Bad Design Advice: Fall in Love with All Your Finishes

 

alabama

Statement tile, Herringbone Carrara {House Beautiful}

carrarasubway

Pattern quota done. Keep your countertop solid or almost solid. {Source}

I had an interesting conversation with one of my readers while I was consulting on her kitchen renovation.

She had already installed tile floors in her kitchen and couldn’t decide on a countertop. She had some options selected, but she told me, “I’m not in love with any of them, and I’m paralyzed with indecision.”

It made me realize this conversation runs parallel with the Boring Equals Timeless post I wrote a while ago.

amandanisbett

Turquoise tiles are what we love here. Solid quartz countertop {Amanda Nisbet}

whitecaesarstonePure White Caesarstone

Shopping for hard finishes is not the same as shopping for fashion. But when this is not your area of expertise, you end up making choices based on questions like this:

“Do I love it?”

“Is it absolutely fabulous?”

Worse, you show it to your husband, wife, or significant other, completely out of context, and say, “Honey, what do you think?”

They might even look at you blankly and think, What’s the right answer here? Should I say yes or no? What will get me in the least amount of trouble?

Or, even worse, they insist on a random item, completely out of context, and then, when I walk in after an installation, I’m told “My significant other chose that faucet/tile/counterto— insert offending finish here—and it doesn’t work with anything else in the room.”

I would just like to save you from that.

And, I get it.

If you are about to spend $5,000 on countertops, floors, or anything decorative for the house, most people think you kinda have to be madly in love, right?

After all, you wouldn’t spend that much on a coat or a bag unless you were in love would you?

kellybagKelly bag

 

The right answer is that you’ll make much smarter decisions about your renovations if you limit your LOVE to one statement tile or fabulous countertop and simply LIKE everything else.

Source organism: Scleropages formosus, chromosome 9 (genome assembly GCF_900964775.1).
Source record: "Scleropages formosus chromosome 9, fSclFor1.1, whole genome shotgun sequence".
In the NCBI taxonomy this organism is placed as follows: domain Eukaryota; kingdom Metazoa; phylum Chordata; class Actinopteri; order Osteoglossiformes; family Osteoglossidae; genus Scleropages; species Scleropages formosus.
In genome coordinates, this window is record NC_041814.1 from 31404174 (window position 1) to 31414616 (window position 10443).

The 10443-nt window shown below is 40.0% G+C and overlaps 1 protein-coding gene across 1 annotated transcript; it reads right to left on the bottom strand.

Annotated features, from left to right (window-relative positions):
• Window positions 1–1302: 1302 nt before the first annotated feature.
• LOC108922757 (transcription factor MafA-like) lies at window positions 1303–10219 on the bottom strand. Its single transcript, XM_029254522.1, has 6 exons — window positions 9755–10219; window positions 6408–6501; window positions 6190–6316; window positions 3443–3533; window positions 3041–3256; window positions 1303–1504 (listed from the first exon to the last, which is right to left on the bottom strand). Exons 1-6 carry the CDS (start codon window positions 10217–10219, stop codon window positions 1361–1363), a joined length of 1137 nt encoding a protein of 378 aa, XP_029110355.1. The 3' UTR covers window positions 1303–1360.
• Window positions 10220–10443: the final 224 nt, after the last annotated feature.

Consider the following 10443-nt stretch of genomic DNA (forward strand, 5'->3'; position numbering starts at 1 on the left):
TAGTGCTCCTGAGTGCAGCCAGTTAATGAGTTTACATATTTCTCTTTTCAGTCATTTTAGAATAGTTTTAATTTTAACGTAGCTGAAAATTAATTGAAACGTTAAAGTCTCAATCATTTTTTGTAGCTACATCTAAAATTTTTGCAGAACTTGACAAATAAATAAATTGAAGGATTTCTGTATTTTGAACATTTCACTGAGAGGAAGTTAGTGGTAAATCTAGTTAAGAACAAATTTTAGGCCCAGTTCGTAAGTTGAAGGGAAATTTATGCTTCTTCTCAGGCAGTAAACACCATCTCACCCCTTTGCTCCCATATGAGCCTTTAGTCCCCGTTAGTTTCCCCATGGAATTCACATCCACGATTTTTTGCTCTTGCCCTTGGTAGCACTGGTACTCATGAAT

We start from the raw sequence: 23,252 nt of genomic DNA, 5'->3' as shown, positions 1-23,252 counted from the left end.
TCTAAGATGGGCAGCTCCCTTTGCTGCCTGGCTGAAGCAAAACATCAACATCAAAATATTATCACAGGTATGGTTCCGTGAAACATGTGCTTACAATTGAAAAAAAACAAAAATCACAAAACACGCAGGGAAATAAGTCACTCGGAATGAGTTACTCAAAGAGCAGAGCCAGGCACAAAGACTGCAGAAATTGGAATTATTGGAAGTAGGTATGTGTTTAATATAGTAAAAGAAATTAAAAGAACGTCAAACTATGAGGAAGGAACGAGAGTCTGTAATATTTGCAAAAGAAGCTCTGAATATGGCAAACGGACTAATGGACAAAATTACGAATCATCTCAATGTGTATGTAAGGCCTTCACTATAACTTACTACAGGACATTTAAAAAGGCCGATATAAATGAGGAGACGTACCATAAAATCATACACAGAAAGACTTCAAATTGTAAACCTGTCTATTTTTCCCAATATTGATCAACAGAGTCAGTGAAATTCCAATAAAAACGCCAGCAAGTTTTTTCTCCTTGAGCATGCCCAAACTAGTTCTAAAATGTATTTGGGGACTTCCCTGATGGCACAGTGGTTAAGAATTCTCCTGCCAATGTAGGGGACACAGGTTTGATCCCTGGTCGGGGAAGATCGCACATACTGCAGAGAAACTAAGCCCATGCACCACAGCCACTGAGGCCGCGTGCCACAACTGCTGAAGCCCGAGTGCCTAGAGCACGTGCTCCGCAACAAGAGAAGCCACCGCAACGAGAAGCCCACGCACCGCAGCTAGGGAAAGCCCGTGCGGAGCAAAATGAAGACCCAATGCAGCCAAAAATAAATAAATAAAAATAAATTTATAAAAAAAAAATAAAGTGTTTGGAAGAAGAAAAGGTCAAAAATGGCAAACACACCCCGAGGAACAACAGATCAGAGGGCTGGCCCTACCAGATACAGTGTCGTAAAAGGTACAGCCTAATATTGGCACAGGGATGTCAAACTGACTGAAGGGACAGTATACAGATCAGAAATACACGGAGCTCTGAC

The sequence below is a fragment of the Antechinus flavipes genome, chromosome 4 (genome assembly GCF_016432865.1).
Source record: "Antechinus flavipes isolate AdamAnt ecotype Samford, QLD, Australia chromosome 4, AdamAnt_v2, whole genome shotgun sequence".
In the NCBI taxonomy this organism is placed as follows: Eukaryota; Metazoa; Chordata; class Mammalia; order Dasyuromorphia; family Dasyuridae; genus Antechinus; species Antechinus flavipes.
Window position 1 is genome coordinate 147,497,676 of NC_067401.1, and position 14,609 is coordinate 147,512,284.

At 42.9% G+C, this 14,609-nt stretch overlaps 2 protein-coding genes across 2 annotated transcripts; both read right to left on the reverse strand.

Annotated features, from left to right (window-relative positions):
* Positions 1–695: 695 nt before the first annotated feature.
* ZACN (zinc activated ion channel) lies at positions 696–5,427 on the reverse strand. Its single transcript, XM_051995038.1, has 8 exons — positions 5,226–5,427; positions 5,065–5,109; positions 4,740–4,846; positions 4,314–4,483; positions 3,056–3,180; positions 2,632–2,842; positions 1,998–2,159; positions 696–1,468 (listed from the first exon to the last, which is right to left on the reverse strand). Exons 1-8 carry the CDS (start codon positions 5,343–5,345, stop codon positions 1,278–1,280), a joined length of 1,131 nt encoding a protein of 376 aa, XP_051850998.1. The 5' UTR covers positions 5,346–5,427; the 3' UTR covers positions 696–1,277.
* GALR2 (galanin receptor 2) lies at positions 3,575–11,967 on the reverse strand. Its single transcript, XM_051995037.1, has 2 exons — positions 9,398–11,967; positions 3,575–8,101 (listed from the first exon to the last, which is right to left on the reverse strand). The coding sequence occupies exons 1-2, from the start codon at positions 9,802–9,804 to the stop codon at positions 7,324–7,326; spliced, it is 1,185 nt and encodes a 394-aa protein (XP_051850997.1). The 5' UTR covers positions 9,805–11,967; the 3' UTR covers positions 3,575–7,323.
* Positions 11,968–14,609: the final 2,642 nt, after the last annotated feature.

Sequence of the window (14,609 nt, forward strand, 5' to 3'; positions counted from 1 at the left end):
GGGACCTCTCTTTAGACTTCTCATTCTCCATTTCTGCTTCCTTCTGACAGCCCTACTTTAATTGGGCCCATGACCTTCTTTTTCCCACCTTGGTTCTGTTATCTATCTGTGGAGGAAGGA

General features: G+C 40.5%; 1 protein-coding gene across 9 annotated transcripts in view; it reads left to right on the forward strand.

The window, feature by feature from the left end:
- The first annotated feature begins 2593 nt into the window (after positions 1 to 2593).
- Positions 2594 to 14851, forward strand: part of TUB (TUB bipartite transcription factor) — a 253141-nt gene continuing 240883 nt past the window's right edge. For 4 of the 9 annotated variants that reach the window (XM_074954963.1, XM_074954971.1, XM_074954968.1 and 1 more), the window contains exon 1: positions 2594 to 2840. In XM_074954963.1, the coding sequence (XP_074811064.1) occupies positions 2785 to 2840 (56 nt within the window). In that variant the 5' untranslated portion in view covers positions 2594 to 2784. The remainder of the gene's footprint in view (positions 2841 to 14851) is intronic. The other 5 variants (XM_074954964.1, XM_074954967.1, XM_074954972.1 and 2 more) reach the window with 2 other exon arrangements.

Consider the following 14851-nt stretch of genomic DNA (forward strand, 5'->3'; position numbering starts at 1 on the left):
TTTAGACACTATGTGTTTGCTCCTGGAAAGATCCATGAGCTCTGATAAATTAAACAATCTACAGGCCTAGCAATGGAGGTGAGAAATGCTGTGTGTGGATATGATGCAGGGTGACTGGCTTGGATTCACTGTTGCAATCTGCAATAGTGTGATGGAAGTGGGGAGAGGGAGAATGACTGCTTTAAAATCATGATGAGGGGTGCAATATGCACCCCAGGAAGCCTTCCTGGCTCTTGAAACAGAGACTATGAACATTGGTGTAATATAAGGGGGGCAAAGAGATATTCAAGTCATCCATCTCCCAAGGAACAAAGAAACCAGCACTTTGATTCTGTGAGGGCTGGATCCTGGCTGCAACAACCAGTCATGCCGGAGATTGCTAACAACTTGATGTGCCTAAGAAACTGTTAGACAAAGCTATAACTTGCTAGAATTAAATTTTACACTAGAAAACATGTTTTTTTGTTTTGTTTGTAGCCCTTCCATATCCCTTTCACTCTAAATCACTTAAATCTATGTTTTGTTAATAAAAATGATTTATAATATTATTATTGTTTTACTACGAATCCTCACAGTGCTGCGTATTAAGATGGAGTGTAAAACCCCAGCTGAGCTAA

This 4″ x 4″ tile probably wouldn’t have you fall in love. . .

whitetile

source

That is, until it’s paired with this floor:

apartmenttherapy

Via Apartment Therapy

So follow my advice: after you’ve fallen in love with one statement item, keep the rest solid.

If you need help making these choices and you would like your home to fill you with happiness every time you walk in, contact us! We would love to help you choose colours, select the right combination of hard finishes or create a plan to pull your room together. You can find our fabulous e-design consultation packages here.

 

Related posts:

When can you Combine patterned Stone or Tile?

Are Granite Countertops Timeless? Yay or Nay

Which Backsplash Tile goes with Granite?

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  1. Thanks Maria, I just put off ordering a ‘boring’ kitchen backsplash tile because I wasn’t in love with it…. but to be honest it’s the 20x30cm size that bugs me- would love the same thing but smaller. I will have to keep hunting.

  2. One of my clients wanted glossy red kitchen cabinets, and there was no other bright red in the house. We looked around her house and all of her colors are muted. She is now doing soft gray cabinets and white glass subway tile for the backsplash. We wanted to make sure the kitchen belonged with the rest of the house.

  3. I “love” my “boring” subway tile backsplash because it is a part of the whole kitchen package that I love. The whole is greater than the sum of its parts was the philosophy I used when redoing my kitchen. Although there are parts that I just “like”, I LOVE my new kitchen!!!
    Every time I walk into my kitchen, I cannot believe I have the great fortune to have this is my house!! I get a thrill every time I see my new kitchen.
    Thank you Maria for allowing me to see the bigger picture and to stick to my guns when everyone else tried to talk me out of a “boring” element.
    When everything came together, none of it is boring!!
    Did I mention, I LOVE my new kitchen!!